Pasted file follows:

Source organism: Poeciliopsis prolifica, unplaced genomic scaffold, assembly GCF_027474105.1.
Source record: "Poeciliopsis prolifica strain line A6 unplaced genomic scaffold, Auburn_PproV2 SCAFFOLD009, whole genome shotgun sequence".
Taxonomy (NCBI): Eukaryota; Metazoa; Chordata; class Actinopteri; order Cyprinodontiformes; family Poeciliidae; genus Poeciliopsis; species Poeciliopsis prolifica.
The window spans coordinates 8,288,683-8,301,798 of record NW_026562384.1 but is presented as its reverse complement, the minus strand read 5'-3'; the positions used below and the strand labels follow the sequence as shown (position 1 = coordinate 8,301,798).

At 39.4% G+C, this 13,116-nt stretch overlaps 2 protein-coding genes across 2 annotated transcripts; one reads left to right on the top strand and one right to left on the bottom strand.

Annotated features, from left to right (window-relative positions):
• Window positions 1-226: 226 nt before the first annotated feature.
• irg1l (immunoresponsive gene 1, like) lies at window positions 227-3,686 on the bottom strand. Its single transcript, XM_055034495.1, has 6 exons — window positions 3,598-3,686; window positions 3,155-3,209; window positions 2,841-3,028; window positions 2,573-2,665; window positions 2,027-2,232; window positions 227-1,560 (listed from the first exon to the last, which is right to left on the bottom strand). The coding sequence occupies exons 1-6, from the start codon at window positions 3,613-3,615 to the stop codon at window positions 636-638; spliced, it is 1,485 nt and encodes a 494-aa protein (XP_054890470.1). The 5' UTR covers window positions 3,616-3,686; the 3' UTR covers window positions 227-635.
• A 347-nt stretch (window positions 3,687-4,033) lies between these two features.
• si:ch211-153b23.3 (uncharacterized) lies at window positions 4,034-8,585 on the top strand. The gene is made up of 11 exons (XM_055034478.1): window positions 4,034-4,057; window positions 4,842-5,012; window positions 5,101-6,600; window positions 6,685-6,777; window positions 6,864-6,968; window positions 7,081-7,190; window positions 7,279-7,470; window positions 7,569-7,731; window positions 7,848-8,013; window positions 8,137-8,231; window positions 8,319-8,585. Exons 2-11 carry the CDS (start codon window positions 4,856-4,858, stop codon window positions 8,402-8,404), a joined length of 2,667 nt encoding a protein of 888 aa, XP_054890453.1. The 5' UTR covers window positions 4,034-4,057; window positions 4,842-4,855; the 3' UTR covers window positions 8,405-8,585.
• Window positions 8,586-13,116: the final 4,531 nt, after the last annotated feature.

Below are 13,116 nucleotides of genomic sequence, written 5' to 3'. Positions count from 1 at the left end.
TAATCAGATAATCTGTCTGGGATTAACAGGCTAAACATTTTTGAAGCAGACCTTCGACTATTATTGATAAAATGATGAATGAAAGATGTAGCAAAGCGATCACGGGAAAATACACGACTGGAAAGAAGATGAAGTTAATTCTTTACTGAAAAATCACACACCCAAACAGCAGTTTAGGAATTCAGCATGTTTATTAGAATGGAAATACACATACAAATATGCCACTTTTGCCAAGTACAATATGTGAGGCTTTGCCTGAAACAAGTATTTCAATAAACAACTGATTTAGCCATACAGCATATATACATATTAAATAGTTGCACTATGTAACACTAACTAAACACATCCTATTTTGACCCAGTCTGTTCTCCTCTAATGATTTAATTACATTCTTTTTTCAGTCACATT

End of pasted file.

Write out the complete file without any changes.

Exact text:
Source organism: Poeciliopsis prolifica, unplaced genomic scaffold, assembly GCF_027474105.1.
Source record: "Poeciliopsis prolifica strain line A6 unplaced genomic scaffold, Auburn_PproV2 SCAFFOLD009, whole genome shotgun sequence".
Taxonomy (NCBI): Eukaryota; Metazoa; Chordata; class Actinopteri; order Cyprinodontiformes; family Poeciliidae; genus Poeciliopsis; species Poeciliopsis prolifica.
The window spans coordinates 8,288,683-8,301,798 of record NW_026562384.1 but is presented as its reverse complement, the minus strand read 5'-3'; the positions used below and the strand labels follow the sequence as shown (position 1 = coordinate 8,301,798).

At 39.4% G+C, this 13,116-nt stretch overlaps 2 protein-coding genes across 2 annotated transcripts; one reads left to right on the top strand and one right to left on the bottom strand.

Annotated features, from left to right (window-relative positions):
• Window positions 1-226: 226 nt before the first annotated feature.
• irg1l (immunoresponsive gene 1, like) lies at window positions 227-3,686 on the bottom strand. Its single transcript, XM_055034495.1, has 6 exons — window positions 3,598-3,686; window positions 3,155-3,209; window positions 2,841-3,028; window positions 2,573-2,665; window positions 2,027-2,232; window positions 227-1,560 (listed from the first exon to the last, which is right to left on the bottom strand). The coding sequence occupies exons 1-6, from the start codon at window positions 3,613-3,615 to the stop codon at window positions 636-638; spliced, it is 1,485 nt and encodes a 494-aa protein (XP_054890470.1). The 5' UTR covers window positions 3,616-3,686; the 3' UTR covers window positions 227-635.
• A 347-nt stretch (window positions 3,687-4,033) lies between these two features.
• si:ch211-153b23.3 (uncharacterized) lies at window positions 4,034-8,585 on the top strand. The gene is made up of 11 exons (XM_055034478.1): window positions 4,034-4,057; window positions 4,842-5,012; window positions 5,101-6,600; window positions 6,685-6,777; window positions 6,864-6,968; window positions 7,081-7,190; window positions 7,279-7,470; window positions 7,569-7,731; window positions 7,848-8,013; window positions 8,137-8,231; window positions 8,319-8,585. Exons 2-11 carry the CDS (start codon window positions 4,856-4,858, stop codon window positions 8,402-8,404), a joined length of 2,667 nt encoding a protein of 888 aa, XP_054890453.1. The 5' UTR covers window positions 4,034-4,057; window positions 4,842-4,855; the 3' UTR covers window positions 8,405-8,585.
• Window positions 8,586-13,116: the final 4,531 nt, after the last annotated feature.

Below are 13,116 nucleotides of genomic sequence, written 5' to 3'. Positions count from 1 at the left end.
TAATCAGATAATCTGTCTGGGATTAACAGGCTAAACATTTTTGAAGCAGACCTTCGACTATTATTGATAAAATGATGAATGAAAGATGTAGCAAAGCGATCACGGGAAAATACACGACTGGAAAGAAGATGAAGTTAATTCTTTACTGAAAAATCACACACCCAAACAGCAGTTTAGGAATTCAGCATGTTTATTAGAATGGAAATACACATACAAATATGCCACTTTTGCCAAGTACAATATGTGAGGCTTTGCCTGAAACAAGTATTTCAATAAACAACTGATTTAGCCATACAGCATATATACATATTAAATAGTTGCACTATGTAACACTAACTAAACACATCCTATTTTGACCCAGTCTGTTCTCCTCTAATGATTTAATTACATTCTTTTTTCAGTCACATT